Psych Nursing, oh yeah!!!
- 1Oct 13, '13 by HotfornursingHello nurses...Im going to be starting a new psych nursing position here in a few days, so excited, have been interested in psych since school...Have already ordered a couple of psych nursing books to brush up on the basics, any advice or pointers would be much appreciated....thanks :-)Last edit by Hotfornursing on Oct 13, '13
- 3Oct 14, '13 by Meriwhen, ASN, BSN, RN Senior ModeratorI'm in the middle of a final project for school so I can't type much.
Read many of the threads in this forum as you will find them very helpful.
The one thing that I would say right now--and the first thing I usually tell students even though you're not one--is to always remember that psych patients have the same rights as any medical patient. This means they can refuse treatment and medications, even if they are under holds or committed involuntarily.
The only times that refusal can be overridden is if the patient is an immediate danger to themselves and others (i.e., assaulting staff or self-injuring) or through a court order (which is a separate hearing from the hold/commitment process).
Welcome to the dark side
- 1Oct 14, '13 by Carrie RNI could not infer what level of psych nursing you would be doing. Be prepared for people walking around. Unlike your usual patient they tend to be out of a bed. If it is inpatient hospital you may need to know proper restraint protocol (how to apply restraints, when they can be used, what type of order is required). If you are in a community based setting be sure to ask about charting protocol as this is how reimbursement is applied. Mostly for RNs it will be for teaching a specific thing to a client and requires at least 15 minutes. Be prepared for psychotropic drug use far beyond the doses that you ever learned in school. Learn what a B52 is and how to administer it.
- 1Oct 14, '13 by chevyvCongrats! Don't be afraid to listen to your gut as well as your staff. I love psych nursing! Treat your pts with respect. Many people do not do this and you will be surprised how often you'll get a positive response. Be aware of your surroundings, especially where the door is. You don't want a pt to be between you and the only way out of a room.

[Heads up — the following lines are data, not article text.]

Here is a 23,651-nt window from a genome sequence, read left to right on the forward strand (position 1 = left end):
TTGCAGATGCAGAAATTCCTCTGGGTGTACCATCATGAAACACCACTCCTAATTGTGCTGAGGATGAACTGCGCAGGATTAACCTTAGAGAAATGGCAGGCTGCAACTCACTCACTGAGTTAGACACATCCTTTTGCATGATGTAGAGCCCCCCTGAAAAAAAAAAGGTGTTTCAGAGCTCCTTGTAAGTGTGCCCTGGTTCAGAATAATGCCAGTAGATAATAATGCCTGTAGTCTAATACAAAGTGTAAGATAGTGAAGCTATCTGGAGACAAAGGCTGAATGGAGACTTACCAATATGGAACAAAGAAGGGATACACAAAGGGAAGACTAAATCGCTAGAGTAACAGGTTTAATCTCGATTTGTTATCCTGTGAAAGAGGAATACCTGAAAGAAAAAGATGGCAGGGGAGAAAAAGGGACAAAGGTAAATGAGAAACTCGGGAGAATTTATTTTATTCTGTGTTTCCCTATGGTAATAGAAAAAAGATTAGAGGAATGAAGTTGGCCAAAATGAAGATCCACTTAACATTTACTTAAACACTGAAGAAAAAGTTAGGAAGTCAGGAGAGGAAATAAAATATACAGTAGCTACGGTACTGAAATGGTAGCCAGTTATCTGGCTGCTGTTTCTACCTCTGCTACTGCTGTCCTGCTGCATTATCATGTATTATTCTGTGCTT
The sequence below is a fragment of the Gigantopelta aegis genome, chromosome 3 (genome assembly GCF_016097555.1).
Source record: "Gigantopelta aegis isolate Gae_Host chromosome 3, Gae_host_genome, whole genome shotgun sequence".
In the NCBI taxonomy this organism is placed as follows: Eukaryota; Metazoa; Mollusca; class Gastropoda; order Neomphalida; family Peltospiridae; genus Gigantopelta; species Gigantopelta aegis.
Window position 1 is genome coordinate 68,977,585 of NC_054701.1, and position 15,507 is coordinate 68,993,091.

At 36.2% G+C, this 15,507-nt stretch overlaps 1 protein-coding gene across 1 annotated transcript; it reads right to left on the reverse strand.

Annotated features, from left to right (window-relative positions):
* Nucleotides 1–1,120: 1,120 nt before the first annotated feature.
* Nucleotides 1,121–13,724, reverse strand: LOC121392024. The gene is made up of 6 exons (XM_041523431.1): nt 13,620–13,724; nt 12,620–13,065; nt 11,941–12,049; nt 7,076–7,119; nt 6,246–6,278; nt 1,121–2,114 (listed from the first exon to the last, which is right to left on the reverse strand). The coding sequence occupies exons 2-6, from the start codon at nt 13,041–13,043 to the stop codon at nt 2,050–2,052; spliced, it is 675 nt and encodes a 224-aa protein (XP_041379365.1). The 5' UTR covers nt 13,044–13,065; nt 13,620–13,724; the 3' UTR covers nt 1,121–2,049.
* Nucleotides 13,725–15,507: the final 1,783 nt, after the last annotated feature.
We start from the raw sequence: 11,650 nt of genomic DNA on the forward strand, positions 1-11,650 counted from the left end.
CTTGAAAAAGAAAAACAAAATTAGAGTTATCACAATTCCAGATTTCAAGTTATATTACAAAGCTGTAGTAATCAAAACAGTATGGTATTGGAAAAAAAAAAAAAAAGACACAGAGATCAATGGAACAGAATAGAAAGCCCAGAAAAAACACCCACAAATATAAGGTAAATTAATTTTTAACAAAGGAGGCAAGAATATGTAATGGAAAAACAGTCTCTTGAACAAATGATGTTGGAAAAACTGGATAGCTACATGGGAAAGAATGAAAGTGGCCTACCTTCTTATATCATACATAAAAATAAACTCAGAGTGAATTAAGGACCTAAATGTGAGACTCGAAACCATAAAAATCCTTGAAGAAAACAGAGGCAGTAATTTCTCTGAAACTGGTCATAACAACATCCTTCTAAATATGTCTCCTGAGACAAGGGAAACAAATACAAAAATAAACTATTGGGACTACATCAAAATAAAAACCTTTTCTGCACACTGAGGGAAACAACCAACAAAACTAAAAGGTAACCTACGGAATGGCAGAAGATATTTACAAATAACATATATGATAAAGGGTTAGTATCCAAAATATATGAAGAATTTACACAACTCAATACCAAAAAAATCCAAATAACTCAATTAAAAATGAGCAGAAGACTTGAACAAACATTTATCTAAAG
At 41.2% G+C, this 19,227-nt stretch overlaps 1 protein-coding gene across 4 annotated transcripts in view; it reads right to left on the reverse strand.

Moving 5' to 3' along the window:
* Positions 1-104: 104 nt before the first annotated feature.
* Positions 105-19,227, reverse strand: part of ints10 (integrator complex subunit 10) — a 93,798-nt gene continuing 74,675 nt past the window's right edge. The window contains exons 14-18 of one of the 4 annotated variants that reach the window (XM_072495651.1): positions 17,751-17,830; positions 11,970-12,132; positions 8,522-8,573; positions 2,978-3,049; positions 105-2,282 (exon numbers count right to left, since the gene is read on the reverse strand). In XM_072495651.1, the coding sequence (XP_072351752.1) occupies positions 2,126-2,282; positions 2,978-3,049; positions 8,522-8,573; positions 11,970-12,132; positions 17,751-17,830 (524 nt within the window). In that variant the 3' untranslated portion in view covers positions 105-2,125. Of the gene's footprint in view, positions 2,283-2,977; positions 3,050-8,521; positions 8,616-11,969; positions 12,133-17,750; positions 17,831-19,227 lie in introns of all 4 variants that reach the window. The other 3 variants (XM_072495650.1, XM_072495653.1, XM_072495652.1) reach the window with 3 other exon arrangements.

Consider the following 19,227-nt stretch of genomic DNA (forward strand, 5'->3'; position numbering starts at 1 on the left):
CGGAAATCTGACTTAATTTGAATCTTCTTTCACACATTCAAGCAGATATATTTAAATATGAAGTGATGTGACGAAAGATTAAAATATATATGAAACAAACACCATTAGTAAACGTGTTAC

My place of employment is in the process of closing. It can be pretty violent. I recently interviewed at a facility that told me they rarely have to use restraints. I thought I must be dreaming! Hopefully, you get a good place like that. We use restraints often and it's pretty dangerous. Psych nursing means you never have the same day twice!
- 4Oct 14, '13 by psychRNmom2I love psych nursing. It's where my heart is. Most of these people are in the hospital frequently. They are an underserved population who often have no support in the community. They deserve patience, compassion and understanding just like anyone else-moreso in my opinion because they will not get it else where. The world is cruel to them. Treat these people with the respect and dignity they deserve. They are not prisoners. They do not deserve punishment. Although often times our rules and restrictions seem punitive so I am careful to explain the rationale (pt safety etc). Choose your battles-it's a lot like parenting. I have learned great parenting techniques from psych nursing and vice versa. Stay on top of prns with manic/psychotic patients. The second you notice that they are starting to rev up, give them something. It's the best thing you can do for them and yourself. We avoid putting our patients in restraints by keeping on top of their meds. Zydis 10mg is your friend-in my experience it works the best at calming manic/psychotic patients down. Sometimes it takes 20mg though. Good luck. You will love it!